Econ%20104%20Syllabus--Pollin--Fall%20-page80 - than the...

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136 • New Labor Forum R. Pollin —than the military. We now know all too well that the New Orleans levee system was among the large-scale public water management projects that suffered from years of severe ne- glect. Melman therefore argued that we needed to mobilize politically to shift the government’s spending priorities away from the Pentagon. How do these two equally important per- spectives play themselves out today? The U.S. government spent an estimated $572 billion on the military in 2007. This amounts to about $1,800 for every person now living in the United States. It is also an amount larger than the combined total economies (GDP) of Swe- den and Thailand, and is eight times greater than the 2007 U.S. federal budget for educa- tion. Given spending levels of this magnitude, the claims made about the positive effects of the military budget cannot help but be true at some level. If the U.S. government is devoting upwards of $600 billion a year on maintaining and strengthening the most powerful military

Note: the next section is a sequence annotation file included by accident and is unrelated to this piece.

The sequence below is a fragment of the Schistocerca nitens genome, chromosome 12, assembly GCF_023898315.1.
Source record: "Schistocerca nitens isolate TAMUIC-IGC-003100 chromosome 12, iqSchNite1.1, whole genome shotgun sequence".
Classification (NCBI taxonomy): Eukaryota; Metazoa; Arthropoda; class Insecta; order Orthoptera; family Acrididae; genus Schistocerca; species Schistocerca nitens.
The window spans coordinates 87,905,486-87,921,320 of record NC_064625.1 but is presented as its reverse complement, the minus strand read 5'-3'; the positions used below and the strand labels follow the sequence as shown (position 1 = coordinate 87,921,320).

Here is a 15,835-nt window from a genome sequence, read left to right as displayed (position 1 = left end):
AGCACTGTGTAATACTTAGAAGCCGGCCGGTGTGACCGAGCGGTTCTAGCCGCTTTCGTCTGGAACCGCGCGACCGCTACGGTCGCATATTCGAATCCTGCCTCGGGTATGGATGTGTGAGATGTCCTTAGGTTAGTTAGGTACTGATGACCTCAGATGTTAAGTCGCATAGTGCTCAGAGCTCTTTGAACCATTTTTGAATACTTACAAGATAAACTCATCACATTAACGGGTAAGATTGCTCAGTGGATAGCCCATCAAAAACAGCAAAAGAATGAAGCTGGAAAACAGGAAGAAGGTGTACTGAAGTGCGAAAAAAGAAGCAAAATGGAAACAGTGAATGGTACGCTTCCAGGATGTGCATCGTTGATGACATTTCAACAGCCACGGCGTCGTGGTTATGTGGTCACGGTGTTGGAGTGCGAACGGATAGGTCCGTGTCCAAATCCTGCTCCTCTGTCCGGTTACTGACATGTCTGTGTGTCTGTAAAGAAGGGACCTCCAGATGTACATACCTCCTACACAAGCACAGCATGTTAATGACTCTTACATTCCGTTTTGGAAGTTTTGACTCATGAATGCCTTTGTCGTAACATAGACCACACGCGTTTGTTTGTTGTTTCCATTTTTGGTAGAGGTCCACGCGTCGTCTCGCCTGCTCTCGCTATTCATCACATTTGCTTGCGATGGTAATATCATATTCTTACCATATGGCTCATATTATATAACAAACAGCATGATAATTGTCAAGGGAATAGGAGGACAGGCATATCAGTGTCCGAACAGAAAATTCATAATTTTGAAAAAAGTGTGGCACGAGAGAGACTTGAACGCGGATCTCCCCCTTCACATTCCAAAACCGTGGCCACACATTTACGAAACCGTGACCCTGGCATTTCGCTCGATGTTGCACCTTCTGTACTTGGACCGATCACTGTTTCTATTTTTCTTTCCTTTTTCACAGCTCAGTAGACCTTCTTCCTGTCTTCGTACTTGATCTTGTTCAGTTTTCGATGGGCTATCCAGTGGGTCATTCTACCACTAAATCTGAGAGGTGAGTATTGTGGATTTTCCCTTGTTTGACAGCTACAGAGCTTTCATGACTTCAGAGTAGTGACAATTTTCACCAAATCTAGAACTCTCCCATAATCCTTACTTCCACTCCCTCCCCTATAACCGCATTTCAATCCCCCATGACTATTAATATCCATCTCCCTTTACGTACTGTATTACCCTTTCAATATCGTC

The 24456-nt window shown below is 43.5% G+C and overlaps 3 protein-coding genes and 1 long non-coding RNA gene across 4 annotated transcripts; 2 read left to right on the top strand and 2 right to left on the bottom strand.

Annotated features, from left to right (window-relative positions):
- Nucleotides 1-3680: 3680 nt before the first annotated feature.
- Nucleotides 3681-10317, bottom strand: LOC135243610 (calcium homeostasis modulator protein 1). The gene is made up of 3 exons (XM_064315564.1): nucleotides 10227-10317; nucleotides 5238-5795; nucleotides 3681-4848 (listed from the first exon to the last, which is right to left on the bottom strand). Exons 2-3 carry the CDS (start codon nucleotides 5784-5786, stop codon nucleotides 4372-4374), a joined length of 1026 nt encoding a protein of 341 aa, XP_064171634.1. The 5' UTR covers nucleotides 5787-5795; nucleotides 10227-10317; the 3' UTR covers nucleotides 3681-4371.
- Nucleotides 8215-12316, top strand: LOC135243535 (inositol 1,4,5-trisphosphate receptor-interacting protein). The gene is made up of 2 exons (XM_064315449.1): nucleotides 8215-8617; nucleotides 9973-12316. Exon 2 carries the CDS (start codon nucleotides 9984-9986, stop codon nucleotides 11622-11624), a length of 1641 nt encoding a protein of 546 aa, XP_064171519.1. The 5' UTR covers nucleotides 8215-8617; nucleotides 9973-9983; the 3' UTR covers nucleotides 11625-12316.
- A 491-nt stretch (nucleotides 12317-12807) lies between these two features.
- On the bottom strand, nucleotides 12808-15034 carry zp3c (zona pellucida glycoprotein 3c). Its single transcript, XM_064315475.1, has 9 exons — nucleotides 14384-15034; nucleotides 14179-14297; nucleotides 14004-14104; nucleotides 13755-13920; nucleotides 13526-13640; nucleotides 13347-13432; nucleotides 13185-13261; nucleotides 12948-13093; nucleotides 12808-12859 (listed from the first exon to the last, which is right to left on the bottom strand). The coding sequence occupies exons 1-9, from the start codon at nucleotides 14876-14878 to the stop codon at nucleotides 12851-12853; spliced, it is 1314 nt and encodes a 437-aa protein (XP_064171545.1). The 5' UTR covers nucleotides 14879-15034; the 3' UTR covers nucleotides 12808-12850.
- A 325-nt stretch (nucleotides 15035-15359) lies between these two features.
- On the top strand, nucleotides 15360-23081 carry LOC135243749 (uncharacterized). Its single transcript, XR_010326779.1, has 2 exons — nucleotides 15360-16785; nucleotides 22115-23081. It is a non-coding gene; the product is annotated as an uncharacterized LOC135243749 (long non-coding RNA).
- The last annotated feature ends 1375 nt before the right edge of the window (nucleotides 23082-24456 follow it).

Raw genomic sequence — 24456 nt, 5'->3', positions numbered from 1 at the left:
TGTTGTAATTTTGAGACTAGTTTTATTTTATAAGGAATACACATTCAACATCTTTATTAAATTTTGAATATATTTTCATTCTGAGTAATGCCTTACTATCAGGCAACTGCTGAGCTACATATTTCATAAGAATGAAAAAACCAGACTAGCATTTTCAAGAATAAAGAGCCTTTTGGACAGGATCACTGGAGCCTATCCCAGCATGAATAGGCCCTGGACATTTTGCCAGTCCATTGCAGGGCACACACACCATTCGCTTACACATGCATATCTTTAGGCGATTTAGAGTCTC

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This note was uploaded on 11/07/2011 for the course ECON 104 taught by Professor Dolenc during the Fall '08 term at UMass (Amherst).

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